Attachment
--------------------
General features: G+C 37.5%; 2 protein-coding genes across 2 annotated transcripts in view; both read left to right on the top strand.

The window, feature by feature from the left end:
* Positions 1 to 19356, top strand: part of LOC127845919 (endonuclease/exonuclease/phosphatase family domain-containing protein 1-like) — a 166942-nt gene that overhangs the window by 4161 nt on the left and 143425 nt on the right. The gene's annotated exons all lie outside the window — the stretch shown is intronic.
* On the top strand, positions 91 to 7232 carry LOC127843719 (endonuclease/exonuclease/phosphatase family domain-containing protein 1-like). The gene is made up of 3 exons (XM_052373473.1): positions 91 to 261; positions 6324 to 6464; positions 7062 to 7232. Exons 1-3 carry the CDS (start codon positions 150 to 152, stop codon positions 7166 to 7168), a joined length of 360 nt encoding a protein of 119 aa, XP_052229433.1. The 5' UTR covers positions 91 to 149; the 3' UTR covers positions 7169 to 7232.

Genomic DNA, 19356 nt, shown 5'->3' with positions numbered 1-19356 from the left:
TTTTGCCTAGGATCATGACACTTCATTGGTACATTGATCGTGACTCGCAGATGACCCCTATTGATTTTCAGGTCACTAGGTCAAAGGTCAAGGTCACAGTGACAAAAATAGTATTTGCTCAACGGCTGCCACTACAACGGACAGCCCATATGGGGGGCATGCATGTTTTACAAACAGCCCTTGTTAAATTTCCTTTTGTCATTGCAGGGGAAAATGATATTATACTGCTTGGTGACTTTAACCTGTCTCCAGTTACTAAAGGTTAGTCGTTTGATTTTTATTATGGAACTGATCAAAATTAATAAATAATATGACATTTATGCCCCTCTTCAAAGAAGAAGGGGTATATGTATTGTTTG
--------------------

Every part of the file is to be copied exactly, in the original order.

General features: G+C 37.5%; 2 protein-coding genes across 2 annotated transcripts in view; both read left to right on the top strand.

The window, feature by feature from the left end:
* Positions 1 to 19356, top strand: part of LOC127845919 (endonuclease/exonuclease/phosphatase family domain-containing protein 1-like) — a 166942-nt gene that overhangs the window by 4161 nt on the left and 143425 nt on the right. The gene's annotated exons all lie outside the window — the stretch shown is intronic.
* On the top strand, positions 91 to 7232 carry LOC127843719 (endonuclease/exonuclease/phosphatase family domain-containing protein 1-like). The gene is made up of 3 exons (XM_052373473.1): positions 91 to 261; positions 6324 to 6464; positions 7062 to 7232. Exons 1-3 carry the CDS (start codon positions 150 to 152, stop codon positions 7166 to 7168), a joined length of 360 nt encoding a protein of 119 aa, XP_052229433.1. The 5' UTR covers positions 91 to 149; the 3' UTR covers positions 7169 to 7232.

Genomic DNA, 19356 nt, shown 5'->3' with positions numbered 1-19356 from the left:
TTTTGCCTAGGATCATGACACTTCATTGGTACATTGATCGTGACTCGCAGATGACCCCTATTGATTTTCAGGTCACTAGGTCAAAGGTCAAGGTCACAGTGACAAAAATAGTATTTGCTCAACGGCTGCCACTACAACGGACAGCCCATATGGGGGGCATGCATGTTTTACAAACAGCCCTTGTTAAATTTCCTTTTGTCATTGCAGGGGAAAATGATATTATACTGCTTGGTGACTTTAACCTGTCTCCAGTTACTAAAGGTTAGTCGTTTGATTTTTATTATGGAACTGATCAAAATTAATAAATAATATGACATTTATGCCCCTCTTCAAAGAAGAAGGGGTATATGTATTGTTTG